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September 26, 2014

BPGB: Unnecessarily DRY

This is the second entry in the Best Practices Gone Bad series of posts.

One principle that a lot of developers have been holding to lately is DRY. In The Pragmatic Programmer, Hunt and Thomas state the DRY principle as:

Every piece of knowledge must have a single, unambiguous, authoritative representation within a system.

This principle was stated as an attempt to push back against a tendency for people to duplicate information and processes either on purpose or accidentally.

I originally ran across this concept several years earlier in P.J. Plauger's book Programming on Purpose: Essays on Software Design. Plauger used the phrase the one, right place to describe what Hunt and Thomas call DRY.

DRY Gone Bad

It seems that the point where DRY normally goes bad is when the developer forgets that there are two important points in the DRY definition.

  1. piece of knowledge
  2. single ... representation

Often less experienced developers make DRY mistakes by focusing on the second point and forgetting the first. These developers become zealots working to remove any piece of duplicated code in the program.

This leads to one of the most common misuses of DRY that I've seen by trying to remove duplication of implementation that is not really duplication of knowledge. For example, if we have the same literal value in two places in the code but they have different meanings, they are not a single piece of knowledge. They just happen to have the same value. Likewise, two subroutines that have superficially similar structure, but implement different concepts also should not be combined to make one representation.

Overly DRY Constants

Let's assume that we have two constants for telling which way to display time: TWELVE_HOUR_TIME (12) and TWENTY_FOUR_HOUR_TIME (24). It would not make sense to use TWELVE_HOUR_TIME when defining an array of month names, despite the fact that the literal 12 is in two places, it is not duplication of a single piece of knowledge.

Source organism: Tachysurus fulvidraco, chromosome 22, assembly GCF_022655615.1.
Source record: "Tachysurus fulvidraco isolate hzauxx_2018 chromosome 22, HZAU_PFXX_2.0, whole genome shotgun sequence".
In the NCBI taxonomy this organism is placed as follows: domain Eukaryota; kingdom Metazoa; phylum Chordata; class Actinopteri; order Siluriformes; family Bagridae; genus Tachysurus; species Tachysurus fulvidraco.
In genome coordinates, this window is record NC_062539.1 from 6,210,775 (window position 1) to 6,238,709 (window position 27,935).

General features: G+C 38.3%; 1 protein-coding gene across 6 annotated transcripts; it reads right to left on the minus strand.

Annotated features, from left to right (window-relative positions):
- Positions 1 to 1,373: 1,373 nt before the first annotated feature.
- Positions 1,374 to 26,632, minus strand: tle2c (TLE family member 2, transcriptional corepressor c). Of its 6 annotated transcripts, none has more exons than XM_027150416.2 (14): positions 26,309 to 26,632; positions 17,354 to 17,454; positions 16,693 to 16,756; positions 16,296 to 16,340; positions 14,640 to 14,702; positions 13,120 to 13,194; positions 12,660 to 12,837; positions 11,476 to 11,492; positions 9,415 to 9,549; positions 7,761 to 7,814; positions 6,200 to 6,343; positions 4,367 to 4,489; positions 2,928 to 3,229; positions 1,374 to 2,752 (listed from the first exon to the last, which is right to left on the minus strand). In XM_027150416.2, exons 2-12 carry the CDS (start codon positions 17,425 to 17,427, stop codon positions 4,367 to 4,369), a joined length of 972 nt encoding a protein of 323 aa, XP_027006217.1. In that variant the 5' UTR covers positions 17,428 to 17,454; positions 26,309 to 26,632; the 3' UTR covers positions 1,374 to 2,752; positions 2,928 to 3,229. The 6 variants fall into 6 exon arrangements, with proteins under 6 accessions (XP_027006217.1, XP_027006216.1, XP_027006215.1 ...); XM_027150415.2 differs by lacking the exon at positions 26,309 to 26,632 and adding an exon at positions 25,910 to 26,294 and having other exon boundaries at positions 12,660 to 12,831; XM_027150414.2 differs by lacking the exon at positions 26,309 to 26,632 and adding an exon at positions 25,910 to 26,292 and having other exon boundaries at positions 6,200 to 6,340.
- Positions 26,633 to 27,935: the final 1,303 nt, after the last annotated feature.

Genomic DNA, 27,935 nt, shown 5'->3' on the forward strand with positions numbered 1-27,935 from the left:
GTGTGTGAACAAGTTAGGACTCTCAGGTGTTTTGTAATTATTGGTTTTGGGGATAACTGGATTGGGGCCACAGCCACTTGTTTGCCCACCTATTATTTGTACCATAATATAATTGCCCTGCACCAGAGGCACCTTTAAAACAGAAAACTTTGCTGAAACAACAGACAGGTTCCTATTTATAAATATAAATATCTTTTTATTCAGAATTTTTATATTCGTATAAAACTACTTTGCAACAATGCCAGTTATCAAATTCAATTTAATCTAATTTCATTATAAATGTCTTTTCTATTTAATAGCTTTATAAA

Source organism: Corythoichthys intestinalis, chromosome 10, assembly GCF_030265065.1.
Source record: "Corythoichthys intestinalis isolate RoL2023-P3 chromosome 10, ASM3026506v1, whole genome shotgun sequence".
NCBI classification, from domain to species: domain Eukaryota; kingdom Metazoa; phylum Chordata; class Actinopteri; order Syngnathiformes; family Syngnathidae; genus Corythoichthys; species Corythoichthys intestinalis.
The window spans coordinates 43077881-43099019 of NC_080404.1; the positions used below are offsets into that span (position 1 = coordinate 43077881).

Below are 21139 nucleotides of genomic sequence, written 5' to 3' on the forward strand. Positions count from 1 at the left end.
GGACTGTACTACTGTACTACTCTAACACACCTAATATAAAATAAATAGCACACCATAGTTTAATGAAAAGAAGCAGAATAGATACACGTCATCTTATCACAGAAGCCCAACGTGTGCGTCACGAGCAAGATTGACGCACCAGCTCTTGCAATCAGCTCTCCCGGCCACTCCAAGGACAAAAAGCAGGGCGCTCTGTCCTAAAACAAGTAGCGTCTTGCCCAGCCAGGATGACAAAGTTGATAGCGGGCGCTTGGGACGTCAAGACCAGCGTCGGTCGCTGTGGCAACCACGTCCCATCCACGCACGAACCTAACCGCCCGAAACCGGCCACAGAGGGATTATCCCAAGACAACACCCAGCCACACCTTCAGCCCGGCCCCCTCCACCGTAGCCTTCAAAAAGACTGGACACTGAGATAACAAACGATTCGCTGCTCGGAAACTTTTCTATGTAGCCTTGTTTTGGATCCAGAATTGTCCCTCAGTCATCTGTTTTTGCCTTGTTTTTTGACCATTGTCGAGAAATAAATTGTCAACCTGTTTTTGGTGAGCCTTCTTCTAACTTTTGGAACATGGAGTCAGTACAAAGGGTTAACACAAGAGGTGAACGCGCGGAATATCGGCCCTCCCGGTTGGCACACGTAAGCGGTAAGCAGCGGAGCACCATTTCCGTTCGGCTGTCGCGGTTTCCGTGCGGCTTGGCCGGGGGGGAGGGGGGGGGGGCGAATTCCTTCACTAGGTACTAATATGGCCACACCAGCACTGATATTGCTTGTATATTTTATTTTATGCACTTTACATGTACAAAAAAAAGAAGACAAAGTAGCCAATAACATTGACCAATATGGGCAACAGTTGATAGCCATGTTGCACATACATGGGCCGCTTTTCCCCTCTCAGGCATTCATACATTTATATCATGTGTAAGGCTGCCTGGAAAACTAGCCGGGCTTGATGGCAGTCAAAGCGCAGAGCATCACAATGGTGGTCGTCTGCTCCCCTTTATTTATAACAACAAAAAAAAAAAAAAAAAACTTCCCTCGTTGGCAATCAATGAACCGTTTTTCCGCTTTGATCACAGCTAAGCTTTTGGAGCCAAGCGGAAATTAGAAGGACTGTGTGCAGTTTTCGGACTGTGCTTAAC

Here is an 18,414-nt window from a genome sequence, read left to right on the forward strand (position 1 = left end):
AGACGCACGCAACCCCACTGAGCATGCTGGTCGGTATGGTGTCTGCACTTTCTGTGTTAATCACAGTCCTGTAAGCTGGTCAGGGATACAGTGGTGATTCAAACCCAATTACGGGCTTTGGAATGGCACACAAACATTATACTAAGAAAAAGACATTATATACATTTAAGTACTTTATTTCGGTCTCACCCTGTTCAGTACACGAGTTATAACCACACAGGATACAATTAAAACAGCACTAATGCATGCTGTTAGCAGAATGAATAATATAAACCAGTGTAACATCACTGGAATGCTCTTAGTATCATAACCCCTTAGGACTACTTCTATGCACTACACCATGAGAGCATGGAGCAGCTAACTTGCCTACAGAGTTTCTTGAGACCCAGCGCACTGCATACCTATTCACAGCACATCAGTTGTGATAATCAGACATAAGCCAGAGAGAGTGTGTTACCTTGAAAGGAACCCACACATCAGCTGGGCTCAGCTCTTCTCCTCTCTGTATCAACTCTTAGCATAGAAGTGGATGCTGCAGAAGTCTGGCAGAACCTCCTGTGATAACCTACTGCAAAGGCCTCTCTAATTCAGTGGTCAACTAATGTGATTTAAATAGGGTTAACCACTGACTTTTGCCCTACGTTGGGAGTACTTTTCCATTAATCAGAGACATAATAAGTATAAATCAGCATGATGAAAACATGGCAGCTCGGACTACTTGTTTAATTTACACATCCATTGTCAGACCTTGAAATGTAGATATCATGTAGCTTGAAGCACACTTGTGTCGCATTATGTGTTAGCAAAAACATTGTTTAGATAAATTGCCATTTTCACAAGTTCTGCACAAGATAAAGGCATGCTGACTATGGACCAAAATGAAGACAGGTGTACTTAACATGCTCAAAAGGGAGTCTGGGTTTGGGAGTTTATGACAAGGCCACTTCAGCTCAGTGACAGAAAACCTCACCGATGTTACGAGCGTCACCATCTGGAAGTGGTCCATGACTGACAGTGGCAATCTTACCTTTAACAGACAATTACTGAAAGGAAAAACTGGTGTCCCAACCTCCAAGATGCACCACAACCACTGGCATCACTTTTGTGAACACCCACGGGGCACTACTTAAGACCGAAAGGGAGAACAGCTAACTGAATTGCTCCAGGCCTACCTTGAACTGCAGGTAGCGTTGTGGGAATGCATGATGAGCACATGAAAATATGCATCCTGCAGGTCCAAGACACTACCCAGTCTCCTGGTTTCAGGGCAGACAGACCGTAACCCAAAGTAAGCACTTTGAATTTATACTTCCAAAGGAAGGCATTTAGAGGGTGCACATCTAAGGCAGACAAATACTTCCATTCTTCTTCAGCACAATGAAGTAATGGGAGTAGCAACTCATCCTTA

I've seen people trying to avoid the obvious problem of using TWELVE_HOUR_TIME in a place it doesn't make sense, by defining a constant TWELVE and using it in both places. As a result, we now have a generic name that tells us no more than the literal did and we've still coupled together two concepts that should be separate. In a very important sense, this wouldn't reduce duplication of knowledge.

Overly DRY Code

In one instance I recall, a somewhat junior programmer decided that two methods weren't DRY enough because they both contained a loop over the same internal array. His solution was to create one method containing the loop and both sets of processing code. His method expected a flag passed in to control an if-else construct inside the loop to determine which operation to perform.

This increased the overhead for each loop iteration. It also made the overall code much harder to understand. In addition, any call to this method was now completely obtuse because its behavior depended on a flag which couldn't really tell the next maintainer anything.

Yes, the new version reduced duplication of implementation. But, the duplication it had reduced was not worth the maintenance nightmare that resulted. More importantly, the supposed duplication was not conceptual. No knowledge duplication was involved. The upshot of this is that if one of the concepts ever needs a different implementation, we will either add more conditional logic, making the subroutine harder to understand, or we'll need to break them apart once again.

If the data structure to be traversed had been more complicated than a simple array, I could understand an apply or visit method that took a code reference to apply to each element in the data structure. This would have actually removed some conceptual duplication for a complicated data structure, but for an array this is overkill.

Base Class Abomination

Another example that seems to be common among people new to object oriented programming is the desire to create a base class to promote code reuse. This normally results in a base class with a generic, unhelpful name and multiple unrelated subclasses.

This is may be caused by someone recognizing what the AOP aficionados call a cross-cutting concern. For example, we need to support logging, so every class in the system derives from a Loggable class.

This has been solved by languages through the mechanism of Roles.


We all know that duplication in code is a bad thing. So, the DRY principle seems like it should be applied universally. Unfortunately, even DRY requires some thought when it is applied. The original DRY principle referred to a piece of knowledge as the unit of duplication we want to reduce. Most bad examples of DRY seem to be caused by ignoring the concepts and focusing on implementation duplication.

Posted by GWade at September 26, 2014 07:07 AM. Email comments

The overly dry code example also violates the software engineering concept of coupling. He now has a function that does two different things depending on a flag parameter controlling the logic: Control Coupling. See also, Logical Cohesion.

Posted by: David McReynolds at November 13, 2015 11:45 AM